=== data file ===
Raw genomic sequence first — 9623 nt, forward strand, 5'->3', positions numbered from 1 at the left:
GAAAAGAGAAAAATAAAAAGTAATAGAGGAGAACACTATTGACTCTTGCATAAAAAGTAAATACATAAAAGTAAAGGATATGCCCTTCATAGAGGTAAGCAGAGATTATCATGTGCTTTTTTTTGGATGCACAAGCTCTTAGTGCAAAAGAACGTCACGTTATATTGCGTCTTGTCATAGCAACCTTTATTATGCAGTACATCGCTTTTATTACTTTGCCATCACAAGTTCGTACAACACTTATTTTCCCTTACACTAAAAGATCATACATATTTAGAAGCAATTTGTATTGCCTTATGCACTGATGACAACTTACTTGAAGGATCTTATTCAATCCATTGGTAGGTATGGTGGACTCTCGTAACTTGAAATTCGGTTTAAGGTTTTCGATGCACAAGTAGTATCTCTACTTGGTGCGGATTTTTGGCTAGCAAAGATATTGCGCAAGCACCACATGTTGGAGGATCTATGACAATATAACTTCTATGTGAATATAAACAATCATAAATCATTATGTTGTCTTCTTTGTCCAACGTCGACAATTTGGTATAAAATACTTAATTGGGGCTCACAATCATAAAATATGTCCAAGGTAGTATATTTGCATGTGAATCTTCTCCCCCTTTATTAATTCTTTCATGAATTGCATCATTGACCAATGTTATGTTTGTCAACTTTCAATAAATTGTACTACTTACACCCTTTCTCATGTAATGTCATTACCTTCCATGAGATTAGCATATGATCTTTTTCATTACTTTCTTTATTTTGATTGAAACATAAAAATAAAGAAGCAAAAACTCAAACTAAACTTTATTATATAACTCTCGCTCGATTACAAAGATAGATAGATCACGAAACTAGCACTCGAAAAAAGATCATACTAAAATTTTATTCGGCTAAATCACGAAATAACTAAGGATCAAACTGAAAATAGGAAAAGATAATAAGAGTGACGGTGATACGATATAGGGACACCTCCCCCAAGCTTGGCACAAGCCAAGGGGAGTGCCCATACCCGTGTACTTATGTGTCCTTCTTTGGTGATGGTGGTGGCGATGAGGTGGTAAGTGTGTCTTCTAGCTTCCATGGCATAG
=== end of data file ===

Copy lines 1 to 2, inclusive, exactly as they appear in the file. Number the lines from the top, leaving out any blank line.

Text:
Raw genomic sequence first — 9623 nt, forward strand, 5'->3', positions numbered from 1 at the left:
GAAAAGAGAAAAATAAAAAGTAATAGAGGAGAACACTATTGACTCTTGCATAAAAAGTAAATACATAAAAGTAAAGGATATGCCCTTCATAGAGGTAAGCAGAGATTATCATGTGCTTTTTTTTGGATGCACAAGCTCTTAGTGCAAAAGAACGTCACGTTATATTGCGTCTTGTCATAGCAACCTTTATTATGCAGTACATCGCTTTTATTACTTTGCCATCACAAGTTCGTACAACACTTATTTTCCCTTACACTAAAAGATCATACATATTTAGAAGCAATTTGTATTGCCTTATGCACTGATGACAACTTACTTGAAGGATCTTATTCAATCCATTGGTAGGTATGGTGGACTCTCGTAACTTGAAATTCGGTTTAAGGTTTTCGATGCACAAGTAGTATCTCTACTTGGTGCGGATTTTTGGCTAGCAAAGATATTGCGCAAGCACCACATGTTGGAGGATCTATGACAATATAACTTCTATGTGAATATAAACAATCATAAATCATTATGTTGTCTTCTTTGTCCAACGTCGACAATTTGGTATAAAATACTTAATTGGGGCTCACAATCATAAAATATGTCCAAGGTAGTATATTTGCATGTGAATCTTCTCCCCCTTTATTAATTCTTTCATGAATTGCATCATTGACCAATGTTATGTTTGTCAACTTTCAATAAATTGTACTACTTACACCCTTTCTCATGTAATGTCATTACCTTCCATGAGATTAGCATATGATCTTTTTCATTACTTTCTTTATTTTGATTGAAACATAAAAATAAAGAAGCAAAAACTCAAACTAAACTTTATTATATAACTCTCGCTCGATTACAAAGATAGATAGATCACGAAACTAGCACTCGAAAAAAGATCATACTAAAATTTTATTCGGCTAAATCACGAAATAACTAAGGATCAAACTGAAAATAGGAAAAGATAATAAGAGTGACGGTGATACGATATAGGGACACCTCCCCCAAGCTTGGCACAAGCCAAGGGGAGTGCCCATACCCGTGTACTTATGTGTCCTTCTTTGGTGATGGTGGTGGCGATGAGGTGGTAAGTGTGTCTTCTAGCTTCCATGGCATAG